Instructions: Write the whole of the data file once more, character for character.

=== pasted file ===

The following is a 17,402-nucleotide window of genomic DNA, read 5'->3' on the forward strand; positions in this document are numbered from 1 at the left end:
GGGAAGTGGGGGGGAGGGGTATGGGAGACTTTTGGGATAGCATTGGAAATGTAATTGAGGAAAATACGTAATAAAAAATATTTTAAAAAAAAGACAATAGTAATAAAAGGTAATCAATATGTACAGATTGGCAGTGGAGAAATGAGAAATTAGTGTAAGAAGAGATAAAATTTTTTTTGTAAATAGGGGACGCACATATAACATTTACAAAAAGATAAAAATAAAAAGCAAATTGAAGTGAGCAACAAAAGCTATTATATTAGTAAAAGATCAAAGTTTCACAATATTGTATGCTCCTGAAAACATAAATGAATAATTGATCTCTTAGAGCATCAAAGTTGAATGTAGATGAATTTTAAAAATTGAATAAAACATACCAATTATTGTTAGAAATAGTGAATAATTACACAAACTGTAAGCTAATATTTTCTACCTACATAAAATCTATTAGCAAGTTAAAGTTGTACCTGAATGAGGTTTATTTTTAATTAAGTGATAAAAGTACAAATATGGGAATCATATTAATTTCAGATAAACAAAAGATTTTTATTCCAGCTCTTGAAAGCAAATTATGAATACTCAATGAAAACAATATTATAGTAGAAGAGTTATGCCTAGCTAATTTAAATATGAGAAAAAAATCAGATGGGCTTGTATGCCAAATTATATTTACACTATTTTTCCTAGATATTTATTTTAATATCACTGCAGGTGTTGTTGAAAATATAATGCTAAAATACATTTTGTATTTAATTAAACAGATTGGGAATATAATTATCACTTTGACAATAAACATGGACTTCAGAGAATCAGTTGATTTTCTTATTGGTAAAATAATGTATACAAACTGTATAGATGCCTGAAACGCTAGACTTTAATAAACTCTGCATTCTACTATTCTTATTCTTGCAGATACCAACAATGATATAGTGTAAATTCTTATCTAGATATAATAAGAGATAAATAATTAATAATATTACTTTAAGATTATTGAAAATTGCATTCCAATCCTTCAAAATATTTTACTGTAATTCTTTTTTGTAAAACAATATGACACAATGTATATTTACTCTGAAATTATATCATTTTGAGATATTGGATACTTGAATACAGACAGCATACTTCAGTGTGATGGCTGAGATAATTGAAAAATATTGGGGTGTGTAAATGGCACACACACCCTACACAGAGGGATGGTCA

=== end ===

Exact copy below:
The following is a 17,402-nucleotide window of genomic DNA, read 5'->3' on the forward strand; positions in this document are numbered from 1 at the left end:
GGGAAGTGGGGGGGAGGGGTATGGGAGACTTTTGGGATAGCATTGGAAATGTAATTGAGGAAAATACGTAATAAAAAATATTTTAAAAAAAAGACAATAGTAATAAAAGGTAATCAATATGTACAGATTGGCAGTGGAGAAATGAGAAATTAGTGTAAGAAGAGATAAAATTTTTTTTGTAAATAGGGGACGCACATATAACATTTACAAAAAGATAAAAATAAAAAGCAAATTGAAGTGAGCAACAAAAGCTATTATATTAGTAAAAGATCAAAGTTTCACAATATTGTATGCTCCTGAAAACATAAATGAATAATTGATCTCTTAGAGCATCAAAGTTGAATGTAGATGAATTTTAAAAATTGAATAAAACATACCAATTATTGTTAGAAATAGTGAATAATTACACAAACTGTAAGCTAATATTTTCTACCTACATAAAATCTATTAGCAAGTTAAAGTTGTACCTGAATGAGGTTTATTTTTAATTAAGTGATAAAAGTACAAATATGGGAATCATATTAATTTCAGATAAACAAAAGATTTTTATTCCAGCTCTTGAAAGCAAATTATGAATACTCAATGAAAACAATATTATAGTAGAAGAGTTATGCCTAGCTAATTTAAATATGAGAAAAAAATCAGATGGGCTTGTATGCCAAATTATATTTACACTATTTTTCCTAGATATTTATTTTAATATCACTGCAGGTGTTGTTGAAAATATAATGCTAAAATACATTTTGTATTTAATTAAACAGATTGGGAATATAATTATCACTTTGACAATAAACATGGACTTCAGAGAATCAGTTGATTTTCTTATTGGTAAAATAATGTATACAAACTGTATAGATGCCTGAAACGCTAGACTTTAATAAACTCTGCATTCTACTATTCTTATTCTTGCAGATACCAACAATGATATAGTGTAAATTCTTATCTAGATATAATAAGAGATAAATAATTAATAATATTACTTTAAGATTATTGAAAATTGCATTCCAATCCTTCAAAATATTTTACTGTAATTCTTTTTTGTAAAACAATATGACACAATGTATATTTACTCTGAAATTATATCATTTTGAGATATTGGATACTTGAATACAGACAGCATACTTCAGTGTGATGGCTGAGATAATTGAAAAATATTGGGGTGTGTAAATGGCACACACACCCTACACAGAGGGATGGTCA